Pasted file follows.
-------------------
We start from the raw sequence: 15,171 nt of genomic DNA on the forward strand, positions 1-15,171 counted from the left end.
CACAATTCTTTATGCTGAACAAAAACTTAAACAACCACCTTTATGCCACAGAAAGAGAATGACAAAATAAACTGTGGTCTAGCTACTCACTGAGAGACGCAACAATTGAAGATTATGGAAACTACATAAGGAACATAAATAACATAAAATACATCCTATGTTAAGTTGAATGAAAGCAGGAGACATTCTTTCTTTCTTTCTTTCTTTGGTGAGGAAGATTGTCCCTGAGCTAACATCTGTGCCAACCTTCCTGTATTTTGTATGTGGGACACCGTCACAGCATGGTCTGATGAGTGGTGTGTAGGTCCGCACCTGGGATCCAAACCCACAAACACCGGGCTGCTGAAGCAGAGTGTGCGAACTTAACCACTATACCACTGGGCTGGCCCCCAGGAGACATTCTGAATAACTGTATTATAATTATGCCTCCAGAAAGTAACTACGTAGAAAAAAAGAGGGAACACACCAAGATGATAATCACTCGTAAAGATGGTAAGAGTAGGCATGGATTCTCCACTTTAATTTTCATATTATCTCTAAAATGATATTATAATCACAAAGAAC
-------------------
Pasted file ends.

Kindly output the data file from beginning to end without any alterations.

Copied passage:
We start from the raw sequence: 15,171 nt of genomic DNA on the forward strand, positions 1-15,171 counted from the left end.
CACAATTCTTTATGCTGAACAAAAACTTAAACAACCACCTTTATGCCACAGAAAGAGAATGACAAAATAAACTGTGGTCTAGCTACTCACTGAGAGACGCAACAATTGAAGATTATGGAAACTACATAAGGAACATAAATAACATAAAATACATCCTATGTTAAGTTGAATGAAAGCAGGAGACATTCTTTCTTTCTTTCTTTCTTTGGTGAGGAAGATTGTCCCTGAGCTAACATCTGTGCCAACCTTCCTGTATTTTGTATGTGGGACACCGTCACAGCATGGTCTGATGAGTGGTGTGTAGGTCCGCACCTGGGATCCAAACCCACAAACACCGGGCTGCTGAAGCAGAGTGTGCGAACTTAACCACTATACCACTGGGCTGGCCCCCAGGAGACATTCTGAATAACTGTATTATAATTATGCCTCCAGAAAGTAACTACGTAGAAAAAAAGAGGGAACACACCAAGATGATAATCACTCGTAAAGATGGTAAGAGTAGGCATGGATTCTCCACTTTAATTTTCATATTATCTCTAAAATGATATTATAATCACAAAGAAC